In 2018, NASA hopes to put a robot spacecraft on Mars in an attempt to understand how the Red Planet, Earth and other rocky planets are born.
NASA has made about a dozen and a half successful voyages to Mars since the 1960s. However, the robot on this trip will be the first to have two particular technologies designed to understand what goes on under the surface of the planet, Sue Smrekar, the deputy principal investigator of the mission, dubbed "InSight," tells CNBC Make It.
"We have yet to look inside of Mars. We have only seen less than one percent of Mars," says Smrekar. "What we are going to do now is look under the hood. We are going to look at the rest of Mars, the other 99.9 percent that we have never seen before."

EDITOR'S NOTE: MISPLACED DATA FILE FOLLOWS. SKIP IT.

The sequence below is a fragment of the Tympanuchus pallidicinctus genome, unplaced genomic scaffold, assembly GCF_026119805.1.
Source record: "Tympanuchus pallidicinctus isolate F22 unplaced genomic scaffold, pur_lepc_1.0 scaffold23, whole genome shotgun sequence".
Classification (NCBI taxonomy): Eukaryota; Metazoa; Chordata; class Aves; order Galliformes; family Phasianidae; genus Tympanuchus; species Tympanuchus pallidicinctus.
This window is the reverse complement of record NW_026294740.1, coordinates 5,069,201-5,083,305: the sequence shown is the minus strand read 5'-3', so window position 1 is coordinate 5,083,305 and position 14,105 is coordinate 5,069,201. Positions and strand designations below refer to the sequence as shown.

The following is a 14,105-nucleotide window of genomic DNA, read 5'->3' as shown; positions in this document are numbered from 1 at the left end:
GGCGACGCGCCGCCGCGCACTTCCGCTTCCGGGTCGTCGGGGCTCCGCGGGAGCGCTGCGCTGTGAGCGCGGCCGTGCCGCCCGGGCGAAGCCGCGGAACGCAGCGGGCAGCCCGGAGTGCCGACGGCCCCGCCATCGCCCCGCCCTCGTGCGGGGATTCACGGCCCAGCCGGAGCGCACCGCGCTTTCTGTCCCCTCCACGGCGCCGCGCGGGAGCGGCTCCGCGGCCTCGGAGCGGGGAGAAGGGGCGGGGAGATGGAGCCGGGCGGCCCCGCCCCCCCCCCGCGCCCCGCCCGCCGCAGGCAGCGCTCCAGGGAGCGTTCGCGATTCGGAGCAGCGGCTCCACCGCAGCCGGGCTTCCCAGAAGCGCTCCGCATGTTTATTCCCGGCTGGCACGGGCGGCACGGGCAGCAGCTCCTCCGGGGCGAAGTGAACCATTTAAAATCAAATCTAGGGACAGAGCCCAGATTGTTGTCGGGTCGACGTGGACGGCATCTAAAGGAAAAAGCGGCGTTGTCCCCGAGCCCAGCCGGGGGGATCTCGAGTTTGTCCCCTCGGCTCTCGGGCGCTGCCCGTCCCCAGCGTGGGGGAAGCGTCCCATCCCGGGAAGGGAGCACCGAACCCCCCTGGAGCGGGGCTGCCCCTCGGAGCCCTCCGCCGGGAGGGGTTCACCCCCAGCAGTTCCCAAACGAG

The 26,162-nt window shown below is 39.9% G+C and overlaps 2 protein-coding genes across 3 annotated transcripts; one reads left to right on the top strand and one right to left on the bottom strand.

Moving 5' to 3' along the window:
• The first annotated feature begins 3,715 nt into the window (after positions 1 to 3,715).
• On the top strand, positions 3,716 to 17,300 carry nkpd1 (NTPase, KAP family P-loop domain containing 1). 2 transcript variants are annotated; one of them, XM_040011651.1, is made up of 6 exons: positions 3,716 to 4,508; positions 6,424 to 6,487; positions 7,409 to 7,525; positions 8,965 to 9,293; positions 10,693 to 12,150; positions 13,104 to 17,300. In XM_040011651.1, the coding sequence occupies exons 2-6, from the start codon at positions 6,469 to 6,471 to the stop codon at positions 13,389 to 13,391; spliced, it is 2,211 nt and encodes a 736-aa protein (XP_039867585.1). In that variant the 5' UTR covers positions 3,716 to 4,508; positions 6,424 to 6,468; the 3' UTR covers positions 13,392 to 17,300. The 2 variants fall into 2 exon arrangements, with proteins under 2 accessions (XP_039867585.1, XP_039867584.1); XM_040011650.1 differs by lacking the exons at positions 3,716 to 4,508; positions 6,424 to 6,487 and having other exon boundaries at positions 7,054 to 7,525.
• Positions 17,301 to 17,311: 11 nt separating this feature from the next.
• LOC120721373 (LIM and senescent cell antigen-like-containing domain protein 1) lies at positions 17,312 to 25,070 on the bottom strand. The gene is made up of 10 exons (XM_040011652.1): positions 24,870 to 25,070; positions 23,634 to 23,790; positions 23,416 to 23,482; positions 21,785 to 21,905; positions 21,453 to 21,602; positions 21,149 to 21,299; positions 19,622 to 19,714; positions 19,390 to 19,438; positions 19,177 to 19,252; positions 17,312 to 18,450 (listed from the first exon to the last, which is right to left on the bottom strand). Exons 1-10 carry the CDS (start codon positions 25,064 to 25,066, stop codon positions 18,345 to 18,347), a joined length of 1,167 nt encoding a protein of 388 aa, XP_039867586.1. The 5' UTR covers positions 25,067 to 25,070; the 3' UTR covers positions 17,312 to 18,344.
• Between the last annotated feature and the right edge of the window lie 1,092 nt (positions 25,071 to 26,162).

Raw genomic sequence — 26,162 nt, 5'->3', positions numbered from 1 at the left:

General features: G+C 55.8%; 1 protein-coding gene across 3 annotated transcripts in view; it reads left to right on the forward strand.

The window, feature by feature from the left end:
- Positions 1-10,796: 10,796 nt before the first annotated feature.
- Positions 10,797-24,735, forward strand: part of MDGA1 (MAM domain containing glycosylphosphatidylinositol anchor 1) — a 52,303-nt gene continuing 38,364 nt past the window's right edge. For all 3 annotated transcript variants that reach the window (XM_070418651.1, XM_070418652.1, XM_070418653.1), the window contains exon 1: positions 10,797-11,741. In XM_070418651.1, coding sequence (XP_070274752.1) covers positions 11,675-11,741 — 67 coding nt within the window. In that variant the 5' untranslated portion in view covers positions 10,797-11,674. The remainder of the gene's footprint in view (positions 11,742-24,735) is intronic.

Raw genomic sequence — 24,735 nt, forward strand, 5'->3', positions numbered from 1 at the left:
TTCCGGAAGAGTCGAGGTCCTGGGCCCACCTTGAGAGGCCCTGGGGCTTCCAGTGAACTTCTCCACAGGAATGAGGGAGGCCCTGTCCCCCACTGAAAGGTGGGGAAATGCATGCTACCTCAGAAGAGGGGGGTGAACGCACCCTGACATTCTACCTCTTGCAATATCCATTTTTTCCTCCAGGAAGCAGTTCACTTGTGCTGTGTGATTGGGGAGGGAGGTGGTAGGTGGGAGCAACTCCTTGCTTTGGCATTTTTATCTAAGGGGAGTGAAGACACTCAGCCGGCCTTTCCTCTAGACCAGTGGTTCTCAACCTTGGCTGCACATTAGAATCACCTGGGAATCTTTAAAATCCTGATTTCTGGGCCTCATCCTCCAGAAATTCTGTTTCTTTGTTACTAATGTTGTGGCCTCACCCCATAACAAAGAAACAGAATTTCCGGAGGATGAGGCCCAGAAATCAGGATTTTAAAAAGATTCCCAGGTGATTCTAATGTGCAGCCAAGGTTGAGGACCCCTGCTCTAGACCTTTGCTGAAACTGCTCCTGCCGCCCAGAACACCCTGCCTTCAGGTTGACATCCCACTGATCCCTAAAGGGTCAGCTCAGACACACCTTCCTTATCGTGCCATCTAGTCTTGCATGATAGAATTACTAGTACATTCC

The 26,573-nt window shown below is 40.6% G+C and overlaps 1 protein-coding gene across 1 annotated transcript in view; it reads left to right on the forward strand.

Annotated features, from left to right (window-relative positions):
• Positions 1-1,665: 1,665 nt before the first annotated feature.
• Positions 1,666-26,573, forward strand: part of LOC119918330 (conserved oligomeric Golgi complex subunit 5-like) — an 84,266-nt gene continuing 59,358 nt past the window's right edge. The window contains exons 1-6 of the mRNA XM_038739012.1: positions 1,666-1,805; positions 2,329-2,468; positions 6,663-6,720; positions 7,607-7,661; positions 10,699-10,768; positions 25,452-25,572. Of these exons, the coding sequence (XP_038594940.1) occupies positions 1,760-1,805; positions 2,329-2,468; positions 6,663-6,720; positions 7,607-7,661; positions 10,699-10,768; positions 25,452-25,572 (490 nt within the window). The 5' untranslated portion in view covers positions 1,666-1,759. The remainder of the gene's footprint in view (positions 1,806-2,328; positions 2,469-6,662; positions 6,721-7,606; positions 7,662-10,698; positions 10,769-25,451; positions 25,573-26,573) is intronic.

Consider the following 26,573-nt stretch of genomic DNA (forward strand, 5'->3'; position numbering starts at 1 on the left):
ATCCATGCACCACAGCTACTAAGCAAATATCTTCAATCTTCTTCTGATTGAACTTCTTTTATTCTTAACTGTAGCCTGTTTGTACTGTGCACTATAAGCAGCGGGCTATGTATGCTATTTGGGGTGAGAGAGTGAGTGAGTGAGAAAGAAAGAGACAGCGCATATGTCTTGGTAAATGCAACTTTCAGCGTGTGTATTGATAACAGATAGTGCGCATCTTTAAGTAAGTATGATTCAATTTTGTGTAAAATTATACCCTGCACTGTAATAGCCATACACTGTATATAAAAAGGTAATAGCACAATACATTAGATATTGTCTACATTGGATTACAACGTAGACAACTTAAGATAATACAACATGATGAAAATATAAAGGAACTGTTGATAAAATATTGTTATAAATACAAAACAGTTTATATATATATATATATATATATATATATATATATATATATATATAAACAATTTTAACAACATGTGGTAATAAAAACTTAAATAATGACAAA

A hypersensitive seismometer, which measures tremors in the ground, and a heat flow probe, which measures the temperature, will travel to Mars on a lander (a stationary spacecraft robot, as opposed to a rover, which moves around the surface on wheels) and will give NASA new insight into how Mars was created, says Smrekar, who works at the Jet Propulsion Lab in Pasadena, Calif.